Many women are unaware of the influence they wield.

While it’s true that the amount of income a woman makes is a crucial component in effective credit management, knowledge and the confidence to speak up are important tools. By asking questions and demanding clear answers, more women will be better prepared to put in place a healthy strategy for their lifestyle and receive the treatment they deserve from the financial institutions they choose to do business with. It should never be simply a matter of accepting the original terms of particular credit card applications (example); women should use their negotiating prowess to pursue better rates. Competition is fierce in the banking world and a knowledgeable appeal may be rewarded with a lower interest rate that will help to improve financial stability.

Women have come a long way in a relatively short period of time. Extensive career training and quality education opportunities available to women have improved their quality of life and their ability to be self-sufficient. Women need to continue to learn the keys to financial management and the skills to implement them to build successful lives and security now and for the future.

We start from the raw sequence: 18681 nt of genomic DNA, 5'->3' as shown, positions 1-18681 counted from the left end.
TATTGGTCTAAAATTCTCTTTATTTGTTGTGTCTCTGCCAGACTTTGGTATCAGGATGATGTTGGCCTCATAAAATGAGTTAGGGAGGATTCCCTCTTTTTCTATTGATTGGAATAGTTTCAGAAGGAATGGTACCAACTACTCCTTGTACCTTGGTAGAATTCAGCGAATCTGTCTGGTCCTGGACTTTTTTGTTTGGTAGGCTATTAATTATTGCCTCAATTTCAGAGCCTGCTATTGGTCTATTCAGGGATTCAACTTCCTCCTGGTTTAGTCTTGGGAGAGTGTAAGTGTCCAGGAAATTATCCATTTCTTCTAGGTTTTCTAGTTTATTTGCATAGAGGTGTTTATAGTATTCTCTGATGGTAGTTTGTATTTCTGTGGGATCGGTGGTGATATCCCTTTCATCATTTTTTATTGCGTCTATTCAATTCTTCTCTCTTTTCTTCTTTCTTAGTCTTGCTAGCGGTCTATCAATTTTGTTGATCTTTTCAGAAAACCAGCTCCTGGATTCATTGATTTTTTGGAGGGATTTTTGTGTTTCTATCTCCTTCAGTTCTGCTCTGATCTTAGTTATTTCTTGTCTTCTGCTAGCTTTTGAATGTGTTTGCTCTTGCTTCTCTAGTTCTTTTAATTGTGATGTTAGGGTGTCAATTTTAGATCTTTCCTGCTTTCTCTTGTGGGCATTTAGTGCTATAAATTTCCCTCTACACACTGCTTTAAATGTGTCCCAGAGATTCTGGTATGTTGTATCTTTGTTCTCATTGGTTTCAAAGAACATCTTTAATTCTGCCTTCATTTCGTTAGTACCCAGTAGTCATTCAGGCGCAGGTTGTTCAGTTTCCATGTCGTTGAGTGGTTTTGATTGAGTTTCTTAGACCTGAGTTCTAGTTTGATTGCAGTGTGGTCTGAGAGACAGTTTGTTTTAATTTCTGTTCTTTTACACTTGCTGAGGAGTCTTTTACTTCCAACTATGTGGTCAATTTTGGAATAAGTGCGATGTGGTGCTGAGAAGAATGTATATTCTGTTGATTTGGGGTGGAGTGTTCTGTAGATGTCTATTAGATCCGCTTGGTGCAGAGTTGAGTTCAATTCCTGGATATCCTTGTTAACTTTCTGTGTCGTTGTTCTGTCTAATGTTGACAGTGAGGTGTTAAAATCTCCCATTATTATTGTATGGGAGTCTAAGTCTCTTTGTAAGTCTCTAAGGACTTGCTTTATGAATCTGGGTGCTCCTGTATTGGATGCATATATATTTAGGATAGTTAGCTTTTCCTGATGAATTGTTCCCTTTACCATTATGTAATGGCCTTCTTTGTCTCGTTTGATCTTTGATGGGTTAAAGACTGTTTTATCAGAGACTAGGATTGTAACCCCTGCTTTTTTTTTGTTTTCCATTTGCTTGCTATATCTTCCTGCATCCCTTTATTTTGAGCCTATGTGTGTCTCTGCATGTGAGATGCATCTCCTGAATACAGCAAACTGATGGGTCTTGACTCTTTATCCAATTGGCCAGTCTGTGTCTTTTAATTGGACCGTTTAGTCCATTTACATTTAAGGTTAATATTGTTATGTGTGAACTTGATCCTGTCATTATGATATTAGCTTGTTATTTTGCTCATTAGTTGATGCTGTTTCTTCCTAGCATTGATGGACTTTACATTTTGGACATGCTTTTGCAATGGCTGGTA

Financial security is about more than money.

The Federal Reserve offers online resources to help consumer learn more about credit, equal credit opportunity rights and a number of other important consumer issues. We also have a legal right to request a free copy of your credit reports. This can be by calling 1-877-322-8228 or completing and mailing the Annual Credit Report Request Form.

About The Author: Vanessa May is a regular contributor to along with other financial blogs throughout the online community. She aims to educate consumers with the use government and other reputable sources to provide relevant news on money management, credit, debt, credit card applications, debt services and a wide range of other finance related topics.